Posted 20th November 2015 | 3 Comments

Interiors of London Crossrail trains are unveiled

THE interiors of the new fleet of trains for Crossrail which are being built by Bombardier in Derby have been unveiled by Transport for London.

The light-weight trains follow recent TfL practice for Underground S-Stock and Overground Electrostars by being walk-though. They should use almost a third less electricity than older trains but also provide faster journeys.

TfL said each nine-car train will be more than 200m long, or roughly one and a half times the length of a typical Underground train.

Each full Crossrail set will have capacity for 1,500 passengers, who will be able to use 4G and WiFi on board.

The first examples will enter service between Liverpool Street and Shenfield in May 2017, although TfL said the initial fleet for this route will consist of seven-car sets, while the nine-car versions are due to start running between Paddington and Heathrow in May 2018. By the end of 2019, the original seven-car sets will also have been lengthened to nine cars.

TfL said its new trains have an interior design and colour palette which has been carefully selected to be accessible and welcoming. The design includes darker floors and natural finish materials that will wear in s and rather than wear out, so they retain a 'high-quality feel' for years to come. The light coloured ceilings are intended to encourage an impression of 'height and openness' inside. The materials and colour palette will also be aligned with the colours used on the stations, to give a feeling of consistency. Each train will have four wheelchair spaces and some seats will tip up, to make room for luggage.

The Mayor of London Boris Johnson said:  “It’s fantastic to think that these sleek new trains will soon be transporting millions of people across our great city and beyond. They’re feature packed, eye-catching machines that showcase the best of British design and engineering. They’ll add vital capacity to our rail network and will help to ensure our economy continues its onward journey full-steam ahead. The largest construction project in Europe is another tantalising step closer to becoming a brand new working railway for the Capital.”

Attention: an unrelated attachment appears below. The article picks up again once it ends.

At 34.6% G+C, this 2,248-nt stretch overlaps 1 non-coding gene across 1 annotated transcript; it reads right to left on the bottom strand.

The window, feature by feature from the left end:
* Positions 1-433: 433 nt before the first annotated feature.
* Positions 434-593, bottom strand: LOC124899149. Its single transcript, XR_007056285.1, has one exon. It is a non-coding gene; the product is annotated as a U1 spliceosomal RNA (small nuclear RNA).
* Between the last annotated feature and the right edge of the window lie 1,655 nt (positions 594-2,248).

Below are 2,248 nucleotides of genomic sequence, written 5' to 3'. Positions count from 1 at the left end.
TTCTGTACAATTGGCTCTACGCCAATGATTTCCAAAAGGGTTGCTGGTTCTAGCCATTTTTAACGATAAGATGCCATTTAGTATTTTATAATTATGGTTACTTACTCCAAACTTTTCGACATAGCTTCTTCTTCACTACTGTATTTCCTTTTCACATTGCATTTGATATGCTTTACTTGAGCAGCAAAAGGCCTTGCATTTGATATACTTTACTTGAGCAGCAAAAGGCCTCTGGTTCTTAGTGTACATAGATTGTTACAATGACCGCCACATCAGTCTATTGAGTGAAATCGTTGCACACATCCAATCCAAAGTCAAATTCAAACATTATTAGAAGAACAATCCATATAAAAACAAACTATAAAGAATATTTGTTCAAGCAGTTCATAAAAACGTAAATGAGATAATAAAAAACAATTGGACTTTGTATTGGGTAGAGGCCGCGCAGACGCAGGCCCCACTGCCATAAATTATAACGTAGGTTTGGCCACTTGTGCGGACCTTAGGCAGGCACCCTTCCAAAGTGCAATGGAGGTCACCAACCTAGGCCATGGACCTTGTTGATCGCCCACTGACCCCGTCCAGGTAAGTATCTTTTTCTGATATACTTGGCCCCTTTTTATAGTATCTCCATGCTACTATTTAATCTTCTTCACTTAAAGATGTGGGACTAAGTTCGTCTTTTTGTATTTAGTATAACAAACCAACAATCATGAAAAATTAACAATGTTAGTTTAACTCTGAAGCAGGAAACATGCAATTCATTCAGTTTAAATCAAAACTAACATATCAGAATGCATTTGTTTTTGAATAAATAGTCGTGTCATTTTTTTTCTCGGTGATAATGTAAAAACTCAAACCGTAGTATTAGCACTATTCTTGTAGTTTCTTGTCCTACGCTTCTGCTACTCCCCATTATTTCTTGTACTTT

Rail minister Claire Perry said she was looking forward to seeing the first trains completed in Derby next year. The contract to build 600 cars will be supporting 760 jobs and 80 apprenticeships.

Peter Doolin, who is Bombardier Transportation’s vice president for projects, said: “Bombardier is delighted to be working with TfL in designing, manufacturing and testing these iconic new trains for London – all done right here in the UK. The new Crossrail trains are based on our very latest Aventra platform, which has proudly been designed and developed as a technology leading train for the UK. We look forward to continuing to work together with TfL on this flagship project to deliver these new trains for London”.

Crossrail services between Reading and Heathrow in the west and Shenfield and Abbey Wood in the east are expected to carry some four million passengers each week when the network is fully open in 2019.

Reader Comments:

Views expressed in submitted comments are that of the author, and not necessarily shared by Railnews.

  • Roy Gutteridge, Birmingham UK

    Are the fire standards the same as for Underground trains or a mixture of Conventional overland trains and Underground dependent on routes.

    What are floors made of and is there carpet in some areas?

  • Simon, London

    I am not overly gone on the intended external livery much preferred the original artists impressions! I guess TFL are actually getting to the point now where they are running out of liveries for transport modes!

  • Richard Wilcock, Prestatyn

    On the video I could not see overhead luggage racks, do they exist?

    [They are not mentioned in any of the official details -- and quite possibly not, as these are essentially Metro trains. The intention appears to be that luggage is carried at floor level (most of the items carried by airport travellers would be too big, anyway).--Editor.]